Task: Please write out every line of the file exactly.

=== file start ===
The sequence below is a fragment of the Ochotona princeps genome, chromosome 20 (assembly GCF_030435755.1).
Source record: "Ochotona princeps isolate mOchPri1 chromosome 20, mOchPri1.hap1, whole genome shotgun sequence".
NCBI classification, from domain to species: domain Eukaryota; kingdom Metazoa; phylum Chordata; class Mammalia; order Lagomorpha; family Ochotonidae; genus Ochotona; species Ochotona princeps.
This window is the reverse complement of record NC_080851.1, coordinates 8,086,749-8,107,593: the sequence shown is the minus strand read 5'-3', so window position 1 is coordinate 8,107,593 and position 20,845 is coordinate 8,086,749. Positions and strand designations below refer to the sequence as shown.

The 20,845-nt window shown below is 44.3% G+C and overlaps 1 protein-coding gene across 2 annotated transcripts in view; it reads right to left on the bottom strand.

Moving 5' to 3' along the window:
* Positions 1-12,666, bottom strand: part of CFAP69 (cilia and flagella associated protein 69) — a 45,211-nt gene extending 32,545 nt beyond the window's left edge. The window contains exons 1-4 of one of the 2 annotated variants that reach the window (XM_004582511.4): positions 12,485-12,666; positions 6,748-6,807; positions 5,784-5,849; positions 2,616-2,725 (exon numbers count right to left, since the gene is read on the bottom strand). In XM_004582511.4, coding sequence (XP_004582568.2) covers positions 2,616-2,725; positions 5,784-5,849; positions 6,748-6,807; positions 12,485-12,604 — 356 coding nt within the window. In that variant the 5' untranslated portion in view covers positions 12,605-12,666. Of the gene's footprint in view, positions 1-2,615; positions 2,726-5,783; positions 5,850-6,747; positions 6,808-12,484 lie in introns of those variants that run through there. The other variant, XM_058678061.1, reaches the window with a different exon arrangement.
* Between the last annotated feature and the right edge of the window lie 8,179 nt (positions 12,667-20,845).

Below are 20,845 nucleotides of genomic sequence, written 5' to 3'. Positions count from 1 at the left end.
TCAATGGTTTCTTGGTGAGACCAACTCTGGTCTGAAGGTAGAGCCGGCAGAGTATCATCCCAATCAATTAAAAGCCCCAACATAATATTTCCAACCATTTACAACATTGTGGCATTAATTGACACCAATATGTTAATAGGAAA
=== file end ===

The sequence below is a fragment of the Ochotona princeps genome, chromosome 20 (assembly GCF_030435755.1).
Source record: "Ochotona princeps isolate mOchPri1 chromosome 20, mOchPri1.hap1, whole genome shotgun sequence".
NCBI classification, from domain to species: domain Eukaryota; kingdom Metazoa; phylum Chordata; class Mammalia; order Lagomorpha; family Ochotonidae; genus Ochotona; species Ochotona princeps.
This window is the reverse complement of record NC_080851.1, coordinates 8,086,749-8,107,593: the sequence shown is the minus strand read 5'-3', so window position 1 is coordinate 8,107,593 and position 20,845 is coordinate 8,086,749. Positions and strand designations below refer to the sequence as shown.

The 20,845-nt window shown below is 44.3% G+C and overlaps 1 protein-coding gene across 2 annotated transcripts in view; it reads right to left on the bottom strand.

Moving 5' to 3' along the window:
* Positions 1-12,666, bottom strand: part of CFAP69 (cilia and flagella associated protein 69) — a 45,211-nt gene extending 32,545 nt beyond the window's left edge. The window contains exons 1-4 of one of the 2 annotated variants that reach the window (XM_004582511.4): positions 12,485-12,666; positions 6,748-6,807; positions 5,784-5,849; positions 2,616-2,725 (exon numbers count right to left, since the gene is read on the bottom strand). In XM_004582511.4, coding sequence (XP_004582568.2) covers positions 2,616-2,725; positions 5,784-5,849; positions 6,748-6,807; positions 12,485-12,604 — 356 coding nt within the window. In that variant the 5' untranslated portion in view covers positions 12,605-12,666. Of the gene's footprint in view, positions 1-2,615; positions 2,726-5,783; positions 5,850-6,747; positions 6,808-12,484 lie in introns of those variants that run through there. The other variant, XM_058678061.1, reaches the window with a different exon arrangement.
* Between the last annotated feature and the right edge of the window lie 8,179 nt (positions 12,667-20,845).

Below are 20,845 nucleotides of genomic sequence, written 5' to 3'. Positions count from 1 at the left end.
TCAATGGTTTCTTGGTGAGACCAACTCTGGTCTGAAGGTAGAGCCGGCAGAGTATCATCCCAATCAATTAAAAGCCCCAACATAATATTTCCAACCATTTACAACATTGTGGCATTAATTGACACCAATATGTTAATAGGAAA